Five inmate reviews, requests by an inmate or an inmate’s representative to review the basis for determination of an ICE notification, were conducted in 2019. One review yielded a reversal of an ICE notification. Four inmate reviews were conducted in 2020 and one was reversed.

During the public comment portion of the forum Renee Saucedo, the program director for the Graton Day Labor Center/Women’s Labor and Solidarity Alliance (ALMAS), urged the county to look at sanctuary ordinances.

“Sonoma County shouldn’t share inmate release dates to ICE,” she said.

Rachel, a Sebastopol resident, shared Saucedo’s sentiment and said there should simply be a county policy to not interact at all with ICE. Another West County resident agreed.

“It is good it has gone down, but it should be at zero,” he said, referring to the TRUTH Act data that was presented earlier.

During supervisor comments District 1 Supervisor Susan Gorin said she’s heard of instances where ICE arrests individuals before they go to court. Such an incident occurred in Sonoma County on Feb. 18, 2020 when ICE agents arrested three individuals in and around the Sonoma County Superior Court.

The Sheriff’s Office did not collaborate with ICE agents in any of the arrests, Essick said in a press release that was released at the time of the incident.

Sonoma County District Attorney Jill Ravitch, Public Defender Kathleen Pozzi, and then county counsel Bruce Goldstein heavily condemned the arrests, which garnered local and national media attention.

Goldstein stated in the same press release that “ICE’s actions are lawless in that their actions are carried out without judicial warrants and violate recently passed state law prohibiting civil arrests at a courthouse. Rather than protect our community, these immigration arrests undermine our system of justice.”

Gorin asked if these types of ICE sweeps will continue under the new Biden Administration. Sonoma County Deputy Public Defender, Gamaliel Galindo, said changes are already happening around ICE policy.

“On Jan. 20 President Biden signed an executive order and then the acting secretary of the department of homeland security, which oversees ICE, wrote a memo changing the priorities for detention and for giving out notifications in our jails. So technically, as of Feb. 1, it affects our inmate population, and what that (executive) order specifically says is that only inmates that have what’s called an aggravated felony and pose a danger to society only are those people on the priority list to be deported. So, what that means is that they’ve already narrowed the number of notices that they are supposed to send to our jails… And we are expecting further changes that will impact what we do,” Galindo said.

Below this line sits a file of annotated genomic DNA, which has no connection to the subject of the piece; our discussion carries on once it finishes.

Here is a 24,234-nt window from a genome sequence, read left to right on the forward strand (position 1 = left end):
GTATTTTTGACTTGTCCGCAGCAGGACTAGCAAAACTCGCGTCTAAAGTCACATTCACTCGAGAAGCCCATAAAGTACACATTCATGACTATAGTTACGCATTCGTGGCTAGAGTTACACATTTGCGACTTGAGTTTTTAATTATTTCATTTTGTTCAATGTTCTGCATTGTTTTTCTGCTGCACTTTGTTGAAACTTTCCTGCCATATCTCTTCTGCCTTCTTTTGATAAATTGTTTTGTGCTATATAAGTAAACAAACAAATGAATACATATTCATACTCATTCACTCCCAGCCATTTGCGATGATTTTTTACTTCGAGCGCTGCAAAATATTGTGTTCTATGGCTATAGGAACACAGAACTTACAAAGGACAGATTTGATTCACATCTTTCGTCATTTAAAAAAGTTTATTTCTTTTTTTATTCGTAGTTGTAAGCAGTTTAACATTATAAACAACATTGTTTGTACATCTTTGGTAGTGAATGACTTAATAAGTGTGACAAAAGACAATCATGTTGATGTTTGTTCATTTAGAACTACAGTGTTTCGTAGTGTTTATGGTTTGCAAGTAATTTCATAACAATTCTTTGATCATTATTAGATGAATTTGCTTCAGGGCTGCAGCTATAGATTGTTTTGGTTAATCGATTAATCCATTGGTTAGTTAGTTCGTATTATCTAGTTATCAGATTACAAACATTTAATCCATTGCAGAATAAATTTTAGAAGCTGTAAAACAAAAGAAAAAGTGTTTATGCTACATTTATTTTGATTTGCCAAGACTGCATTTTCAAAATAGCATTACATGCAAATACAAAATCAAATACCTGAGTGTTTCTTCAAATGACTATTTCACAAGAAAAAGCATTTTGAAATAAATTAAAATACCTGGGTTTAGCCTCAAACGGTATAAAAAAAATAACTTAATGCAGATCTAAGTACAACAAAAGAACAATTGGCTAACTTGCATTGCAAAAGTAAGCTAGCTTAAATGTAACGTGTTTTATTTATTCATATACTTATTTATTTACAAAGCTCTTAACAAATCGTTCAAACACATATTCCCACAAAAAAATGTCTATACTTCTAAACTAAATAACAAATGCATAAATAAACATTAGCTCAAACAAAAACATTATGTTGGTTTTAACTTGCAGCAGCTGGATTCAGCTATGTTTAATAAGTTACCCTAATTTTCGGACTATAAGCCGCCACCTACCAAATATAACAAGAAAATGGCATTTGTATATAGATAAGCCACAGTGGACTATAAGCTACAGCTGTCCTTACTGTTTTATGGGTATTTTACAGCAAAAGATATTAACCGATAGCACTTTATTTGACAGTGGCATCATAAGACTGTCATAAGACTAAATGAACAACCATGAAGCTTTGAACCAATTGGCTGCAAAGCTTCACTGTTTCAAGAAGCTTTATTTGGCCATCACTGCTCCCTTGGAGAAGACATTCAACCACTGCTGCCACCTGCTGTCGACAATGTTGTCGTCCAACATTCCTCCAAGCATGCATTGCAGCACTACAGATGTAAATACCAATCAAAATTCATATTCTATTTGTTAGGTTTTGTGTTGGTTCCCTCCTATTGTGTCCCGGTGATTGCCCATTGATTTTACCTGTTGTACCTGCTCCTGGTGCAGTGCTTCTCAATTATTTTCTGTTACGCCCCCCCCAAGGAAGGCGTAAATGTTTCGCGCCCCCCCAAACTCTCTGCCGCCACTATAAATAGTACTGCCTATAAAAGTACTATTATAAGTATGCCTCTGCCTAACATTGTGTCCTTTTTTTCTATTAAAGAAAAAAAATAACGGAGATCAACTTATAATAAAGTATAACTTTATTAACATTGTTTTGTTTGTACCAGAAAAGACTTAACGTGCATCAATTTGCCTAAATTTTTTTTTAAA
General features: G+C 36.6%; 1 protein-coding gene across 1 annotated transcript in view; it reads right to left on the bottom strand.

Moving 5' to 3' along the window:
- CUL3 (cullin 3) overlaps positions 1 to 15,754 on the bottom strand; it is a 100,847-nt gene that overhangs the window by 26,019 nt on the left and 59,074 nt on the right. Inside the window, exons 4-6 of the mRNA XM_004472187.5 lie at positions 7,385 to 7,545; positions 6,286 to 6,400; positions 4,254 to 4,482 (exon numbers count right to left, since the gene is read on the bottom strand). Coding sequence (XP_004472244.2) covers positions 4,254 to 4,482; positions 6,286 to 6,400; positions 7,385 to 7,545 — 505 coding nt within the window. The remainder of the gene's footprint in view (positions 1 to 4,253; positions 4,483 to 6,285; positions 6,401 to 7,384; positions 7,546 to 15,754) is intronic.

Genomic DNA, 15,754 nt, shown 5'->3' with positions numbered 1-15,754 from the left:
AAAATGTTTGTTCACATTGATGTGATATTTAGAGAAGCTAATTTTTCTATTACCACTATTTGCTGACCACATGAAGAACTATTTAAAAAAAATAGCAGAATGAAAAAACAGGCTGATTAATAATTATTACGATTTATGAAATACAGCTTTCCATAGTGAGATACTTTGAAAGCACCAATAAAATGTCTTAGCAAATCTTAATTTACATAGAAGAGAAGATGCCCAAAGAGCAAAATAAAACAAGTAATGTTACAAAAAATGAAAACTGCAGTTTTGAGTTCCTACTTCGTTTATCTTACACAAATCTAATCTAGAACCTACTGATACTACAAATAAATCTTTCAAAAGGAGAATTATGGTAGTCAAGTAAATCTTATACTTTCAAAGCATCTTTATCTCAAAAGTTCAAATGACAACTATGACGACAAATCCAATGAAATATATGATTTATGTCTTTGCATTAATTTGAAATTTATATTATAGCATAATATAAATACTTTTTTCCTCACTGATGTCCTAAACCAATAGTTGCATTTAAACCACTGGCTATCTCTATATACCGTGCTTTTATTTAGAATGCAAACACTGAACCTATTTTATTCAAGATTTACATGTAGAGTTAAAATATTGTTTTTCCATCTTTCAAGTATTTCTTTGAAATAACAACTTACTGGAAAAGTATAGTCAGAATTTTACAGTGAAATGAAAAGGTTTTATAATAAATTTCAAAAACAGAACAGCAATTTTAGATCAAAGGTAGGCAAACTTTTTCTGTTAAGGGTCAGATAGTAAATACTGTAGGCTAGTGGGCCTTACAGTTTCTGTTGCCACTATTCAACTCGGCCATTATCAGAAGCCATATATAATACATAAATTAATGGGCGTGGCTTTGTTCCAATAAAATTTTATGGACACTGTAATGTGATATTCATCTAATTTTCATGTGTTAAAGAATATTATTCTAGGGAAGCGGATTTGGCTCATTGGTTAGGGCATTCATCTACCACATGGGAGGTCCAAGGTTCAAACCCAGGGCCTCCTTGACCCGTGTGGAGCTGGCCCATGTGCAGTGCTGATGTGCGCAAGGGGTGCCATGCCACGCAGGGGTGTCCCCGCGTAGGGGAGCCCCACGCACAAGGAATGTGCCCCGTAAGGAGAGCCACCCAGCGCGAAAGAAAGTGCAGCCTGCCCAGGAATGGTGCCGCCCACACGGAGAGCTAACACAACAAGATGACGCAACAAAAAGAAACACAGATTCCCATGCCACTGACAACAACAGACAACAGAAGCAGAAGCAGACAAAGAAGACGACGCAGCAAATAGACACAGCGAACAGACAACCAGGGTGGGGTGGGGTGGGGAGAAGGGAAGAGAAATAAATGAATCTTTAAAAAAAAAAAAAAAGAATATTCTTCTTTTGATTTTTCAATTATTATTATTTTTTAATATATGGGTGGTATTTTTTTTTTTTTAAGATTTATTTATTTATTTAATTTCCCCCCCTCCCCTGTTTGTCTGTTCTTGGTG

The county also has a growing support network — called the Sonoma County Secure Families Collaborative — for the county’s immigrant population.

In 2016, “The board supported and approved the launch of the Sonoma County Immigration Initiative to keep the county’s immigrant population safe, informed and connected to local government efforts to protect them,” said Alegria De La Cruz, the head of the Sonoma County Office of Equity.

Following an informal needs assessment it became clear that there was almost a complete lack of low-and no-cost immigration deportation defense services in Sonoma County according to Cruz.

She said the need for these legal services became even more apparent with the end of the DACA (Deferred Action for Childhood Arrivals) program.

“The ultimate goal of the collaborative was to provide immigrant residents and their families with an integrated system of legal and other resources. In early 2018, the Sonoma County Immigration Initiative released a request for proposals and after successful negotiations with responders we created and funded the Sonoma County Secure Families Collaborative, which built on the strength and expertise of existing organizations, including vital immigrant defense and advocacy services, The University of San Francisco Law School deportation clinic and Catholic Charities,” Cruz said. “We are now in year three and we have served over 600 individuals and their families to secure a safer and healthier existence here in Sonoma County and in 2021 the collaborative is well positioned to continue to provide the critical legal assistance needed by our community.”

The collaborative is also working on expanding its services to address mental health needs, the needs of those adversely affected by COVID-19, and to better address the needs of those in the Sonoma Valley and in Petaluma.

To view the forum in its entirety, visit .